Summary: A twe;ve-year-old boy finds a way to communicate with his dog. While the Government hunts him down for his technology he decides to use his dog’s simple thoughts to help repair the relationship between his parents.

Year: 2020

Australian Cinema Release Date: TBA

Thailand Cinema Release Date: TBA

Australian VOD Release Date: 9th July 2020

Country: UK, China, USA

Director: Gil Junger

Screenwriter: Gil Junger

Cast: Dillon Ahlf (Brayden), Gralen Bryant Banks (Principal Harris), Gabriel Bateman (Oliver), Sean Boyd (Hunter), Bryan Callen (Agent Callen), Lena Clark (Mrs. McClelland), Josh Duhamel (Lukas), Jason Edwards (Mr. McClelland), Megan Fox (Ellen), Lara Grice (Ms. Shackley), Mason Guccione (Rodney), Neo Hooo (Xiao), Madison Horcher (Sophie), Billy 4 Johnson (Nicholas), Julia Jones (Agent Munoz), Will Junger (Will), Zoe Lazar (Debbie), Youngjian Lin (Shen), Janet Montgomery (Bridget), Kunal Nayyar (Mr. Mills), Marnette Patterson (Cindy), David Rayden (Rockford), Jannette Sepwa (Jason), Todd Stashwick (Henry (voice)), Izaac Wang (Li)

Running Time: 91 mins

Classification: PG (Australia)

 

 

OUR THINK LIKE A DOG REVIEWS & RATINGS:

 

Dave Griffiths’ Think Like A Dog Review:

For a long time family films were a dull, boring affair that seemed at times to not even work for kids. Sure you had those that marked a generation like Frozen but few were entertaining or mature enough to provide any entertainment for the adults that were forced to watch them with their kids. The 2020 cinematic year seems to have bucked that trend though with films like Spies In Disguise, Sonic The Hedgehog and My Spy offering something for kids and adults alike. Now we can add another film to that list – Think Like A Dog.

To be honest we should have expected the film to have a certain winning formula. After all it is written and directed by Gil Junger, a man who may not be a house-hold name but has worked on some of television’s most popular comedies over the years including Dharma & Greg and Ellen. Then there is the fact that the film stars Hollywood A-Listers Josh Duhamel (Safe Haven) and Meagan Fox (Teenage Mutant Ninja Turtles) star in the film – gone are the days when star’s managers let them make mistakes like The Pacifier. Through in child actor Gabriel Bateman who did amazing things in Child’s Play and Lights Out and you can certainly see why this film should work. The best thing is it does.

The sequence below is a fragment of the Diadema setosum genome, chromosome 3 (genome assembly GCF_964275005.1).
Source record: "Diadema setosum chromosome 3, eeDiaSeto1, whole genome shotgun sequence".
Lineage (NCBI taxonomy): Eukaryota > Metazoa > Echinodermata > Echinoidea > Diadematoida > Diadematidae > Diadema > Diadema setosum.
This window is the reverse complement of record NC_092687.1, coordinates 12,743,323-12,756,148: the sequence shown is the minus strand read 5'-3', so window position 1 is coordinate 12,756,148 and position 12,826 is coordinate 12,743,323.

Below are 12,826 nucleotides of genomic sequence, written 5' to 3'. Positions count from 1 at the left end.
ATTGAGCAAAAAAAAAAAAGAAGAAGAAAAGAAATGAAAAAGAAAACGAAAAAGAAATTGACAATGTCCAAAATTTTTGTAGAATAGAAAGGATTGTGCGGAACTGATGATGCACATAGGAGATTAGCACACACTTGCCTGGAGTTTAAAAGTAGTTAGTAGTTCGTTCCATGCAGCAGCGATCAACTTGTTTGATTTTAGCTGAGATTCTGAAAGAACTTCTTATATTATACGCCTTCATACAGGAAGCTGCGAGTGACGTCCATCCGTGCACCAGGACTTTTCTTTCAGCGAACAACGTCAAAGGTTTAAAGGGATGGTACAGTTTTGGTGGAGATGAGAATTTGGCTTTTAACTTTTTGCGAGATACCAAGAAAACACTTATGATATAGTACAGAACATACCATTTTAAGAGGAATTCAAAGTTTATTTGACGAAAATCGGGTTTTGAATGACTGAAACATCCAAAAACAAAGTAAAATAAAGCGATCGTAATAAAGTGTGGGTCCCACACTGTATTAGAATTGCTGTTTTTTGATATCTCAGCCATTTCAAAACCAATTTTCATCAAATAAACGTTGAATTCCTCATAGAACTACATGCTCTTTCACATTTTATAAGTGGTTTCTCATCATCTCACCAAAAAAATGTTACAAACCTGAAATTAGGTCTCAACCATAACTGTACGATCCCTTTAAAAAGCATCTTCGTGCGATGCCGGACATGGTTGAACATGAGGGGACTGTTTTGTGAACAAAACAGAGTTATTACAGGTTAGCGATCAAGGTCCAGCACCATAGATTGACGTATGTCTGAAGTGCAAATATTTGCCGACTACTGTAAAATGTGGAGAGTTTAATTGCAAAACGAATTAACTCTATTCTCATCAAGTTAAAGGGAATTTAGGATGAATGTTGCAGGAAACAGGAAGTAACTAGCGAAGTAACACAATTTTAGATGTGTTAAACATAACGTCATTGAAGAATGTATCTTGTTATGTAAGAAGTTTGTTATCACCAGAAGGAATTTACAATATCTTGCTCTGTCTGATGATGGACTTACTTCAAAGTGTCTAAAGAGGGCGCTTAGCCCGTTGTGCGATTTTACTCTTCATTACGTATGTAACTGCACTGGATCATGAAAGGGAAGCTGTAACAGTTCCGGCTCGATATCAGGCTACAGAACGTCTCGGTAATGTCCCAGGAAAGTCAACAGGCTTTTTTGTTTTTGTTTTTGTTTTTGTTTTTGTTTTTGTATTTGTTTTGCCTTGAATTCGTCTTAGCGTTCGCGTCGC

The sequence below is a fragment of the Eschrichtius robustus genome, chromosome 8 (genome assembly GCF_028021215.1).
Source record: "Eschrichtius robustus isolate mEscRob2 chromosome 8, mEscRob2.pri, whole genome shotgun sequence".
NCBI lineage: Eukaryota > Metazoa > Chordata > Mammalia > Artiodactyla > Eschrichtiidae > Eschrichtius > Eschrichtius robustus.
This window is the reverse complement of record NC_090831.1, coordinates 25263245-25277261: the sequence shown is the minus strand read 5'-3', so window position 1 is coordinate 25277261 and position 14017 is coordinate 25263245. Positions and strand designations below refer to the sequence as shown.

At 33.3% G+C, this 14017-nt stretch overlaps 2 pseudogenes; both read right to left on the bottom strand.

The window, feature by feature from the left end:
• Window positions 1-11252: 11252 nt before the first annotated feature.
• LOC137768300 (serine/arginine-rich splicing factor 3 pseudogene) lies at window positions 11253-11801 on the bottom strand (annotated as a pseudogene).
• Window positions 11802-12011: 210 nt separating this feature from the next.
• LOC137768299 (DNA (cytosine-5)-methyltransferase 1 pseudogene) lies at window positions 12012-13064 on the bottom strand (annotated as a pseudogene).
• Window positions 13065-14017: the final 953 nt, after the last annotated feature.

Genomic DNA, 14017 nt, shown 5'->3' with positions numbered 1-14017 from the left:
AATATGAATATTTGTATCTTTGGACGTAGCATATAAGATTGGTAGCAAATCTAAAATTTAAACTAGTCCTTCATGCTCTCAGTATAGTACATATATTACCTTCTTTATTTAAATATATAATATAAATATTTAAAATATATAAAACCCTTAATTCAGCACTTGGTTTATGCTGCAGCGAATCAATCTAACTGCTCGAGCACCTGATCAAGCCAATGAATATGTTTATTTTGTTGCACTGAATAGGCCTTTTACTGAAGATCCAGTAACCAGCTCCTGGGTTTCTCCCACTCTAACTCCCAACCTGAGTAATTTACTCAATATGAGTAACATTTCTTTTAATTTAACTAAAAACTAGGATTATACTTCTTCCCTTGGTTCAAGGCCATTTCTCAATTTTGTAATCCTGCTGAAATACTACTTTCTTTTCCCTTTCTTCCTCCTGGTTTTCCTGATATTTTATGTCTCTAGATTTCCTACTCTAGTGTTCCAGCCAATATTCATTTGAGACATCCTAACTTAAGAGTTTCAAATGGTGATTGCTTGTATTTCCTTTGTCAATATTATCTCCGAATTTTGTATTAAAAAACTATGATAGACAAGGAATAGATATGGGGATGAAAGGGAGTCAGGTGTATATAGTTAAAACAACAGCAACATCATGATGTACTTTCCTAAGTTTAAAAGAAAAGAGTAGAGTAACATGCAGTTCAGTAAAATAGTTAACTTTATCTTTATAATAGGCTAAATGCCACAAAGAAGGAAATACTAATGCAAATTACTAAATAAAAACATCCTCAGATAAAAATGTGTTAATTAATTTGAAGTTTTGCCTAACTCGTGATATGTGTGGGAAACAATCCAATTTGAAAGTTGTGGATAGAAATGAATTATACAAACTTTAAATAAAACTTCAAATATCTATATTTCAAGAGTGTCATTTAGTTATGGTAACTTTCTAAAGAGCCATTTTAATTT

Bateman plays Oliver a twelve-year-old prodigy whose science experiments stun those around him. At school he is excelling, while of course trying to attract the attention of his class-mate Sophie (Madison Horcher – Adventures In Babysitting), but he is not so smooth when it comes to inter-acting with the opposite sex. He also faces stresses with his home life as it becomes more and more obvious that his Mum (Fox) and Dad (Duhamel) are heading for divorce.

But then his latest experiment doesn’t go the way he planned and he finds himself being able to communicate with his dog. Together the duo come up with a way to help try and keep Oliver’s parents together but they soon find themselves in trouble when a tech-billionaire known as Mr Mills (Kunal Nayyar – The Big Bang Theory) wants the technology for himself and they inevitably attract the attention of the US Government.

While the film does have star power the key to this film working is the A-Grade screenplay from Gil Junger. The film works because its script captures the magic that made films and television shows like The Wonder Years and Spy Kids work so well for families. Junger knows that when it comes to writing for families you can’t make things cheesy, no matter how ridiculous the storyline is, and it is okay to tackle topics that kids maybe facing in real life.

While it would be really easy to dismiss Think Like A Dog as ‘just’ a talking dog movie, the film goes a lot deeper than that. In modern society a parent’s imminent separation is something that a lot of children will face. Here Junger explores the situation through the eyes of a child yet doesn’t suger-coat it either.

Likewise with the humour of the film. There is humour in the film but it never becomes that cheesy type of humour that has made so many family films unwatchable over the years. Junger seems to find the right mix – he makes the Government Agents bubbling and comedic without ever making them a complete joke. The same when it comes to the film’s nemesis. It would have been really easy for Mr. Mills to have been written as a Jim Carrey bad guy especially considering he was being played by a television comedy star. Instead making Millls a believable character makes his actions even more sinister, especially when he is trying to lure the kids into his trap.

So much comes together and works well for Think Like A Dog to be such a good family film. Gabriel Bateman acts well beyond his years, Duhamel and Fox put in mature performances that just show they need to be taken seriously as actors while Kunal Nayyar takes a huge step up and shows that he has a future outside of Big Bang Theory. However, the very special ingredient here is an amazing screenplay that allows this film to work for family members of all ages.

 

 

 

 

Kyle McGrath’s Think Like A Dog Review:

 

 

 

 

Average Subculture Rating:

 

 

IMDB Rating:

Black Rainbow (1989) on IMDb

 

Other Subculture Entertainment Think Like A Dog Reviews:

Nil

 

Trailer: